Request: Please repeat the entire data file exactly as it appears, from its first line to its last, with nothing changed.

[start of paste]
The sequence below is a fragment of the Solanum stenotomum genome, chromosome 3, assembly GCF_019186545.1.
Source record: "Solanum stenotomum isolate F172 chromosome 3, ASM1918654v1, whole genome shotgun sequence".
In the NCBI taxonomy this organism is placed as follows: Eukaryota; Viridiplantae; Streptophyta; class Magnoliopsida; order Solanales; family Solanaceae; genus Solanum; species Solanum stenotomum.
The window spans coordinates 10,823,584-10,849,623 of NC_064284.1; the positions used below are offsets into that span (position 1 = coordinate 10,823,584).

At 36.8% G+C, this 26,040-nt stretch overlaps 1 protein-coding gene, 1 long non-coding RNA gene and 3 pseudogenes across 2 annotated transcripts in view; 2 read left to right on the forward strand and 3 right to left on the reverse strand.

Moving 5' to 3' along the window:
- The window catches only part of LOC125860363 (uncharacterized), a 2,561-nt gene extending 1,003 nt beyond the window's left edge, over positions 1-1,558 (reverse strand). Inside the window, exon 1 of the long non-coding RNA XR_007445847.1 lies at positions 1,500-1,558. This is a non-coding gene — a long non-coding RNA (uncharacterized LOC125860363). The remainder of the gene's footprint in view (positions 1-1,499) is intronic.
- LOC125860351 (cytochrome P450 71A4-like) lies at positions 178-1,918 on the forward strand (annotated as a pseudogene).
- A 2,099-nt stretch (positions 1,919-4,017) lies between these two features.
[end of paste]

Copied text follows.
The sequence below is a fragment of the Solanum stenotomum genome, chromosome 3, assembly GCF_019186545.1.
Source record: "Solanum stenotomum isolate F172 chromosome 3, ASM1918654v1, whole genome shotgun sequence".
In the NCBI taxonomy this organism is placed as follows: Eukaryota; Viridiplantae; Streptophyta; class Magnoliopsida; order Solanales; family Solanaceae; genus Solanum; species Solanum stenotomum.
The window spans coordinates 10,823,584-10,849,623 of NC_064284.1; the positions used below are offsets into that span (position 1 = coordinate 10,823,584).

At 36.8% G+C, this 26,040-nt stretch overlaps 1 protein-coding gene, 1 long non-coding RNA gene and 3 pseudogenes across 2 annotated transcripts in view; 2 read left to right on the forward strand and 3 right to left on the reverse strand.

Moving 5' to 3' along the window:
- The window catches only part of LOC125860363 (uncharacterized), a 2,561-nt gene extending 1,003 nt beyond the window's left edge, over positions 1-1,558 (reverse strand). Inside the window, exon 1 of the long non-coding RNA XR_007445847.1 lies at positions 1,500-1,558. This is a non-coding gene — a long non-coding RNA (uncharacterized LOC125860363). The remainder of the gene's footprint in view (positions 1-1,499) is intronic.
- LOC125860351 (cytochrome P450 71A4-like) lies at positions 178-1,918 on the forward strand (annotated as a pseudogene).
- A 2,099-nt stretch (positions 1,919-4,017) lies between these two features.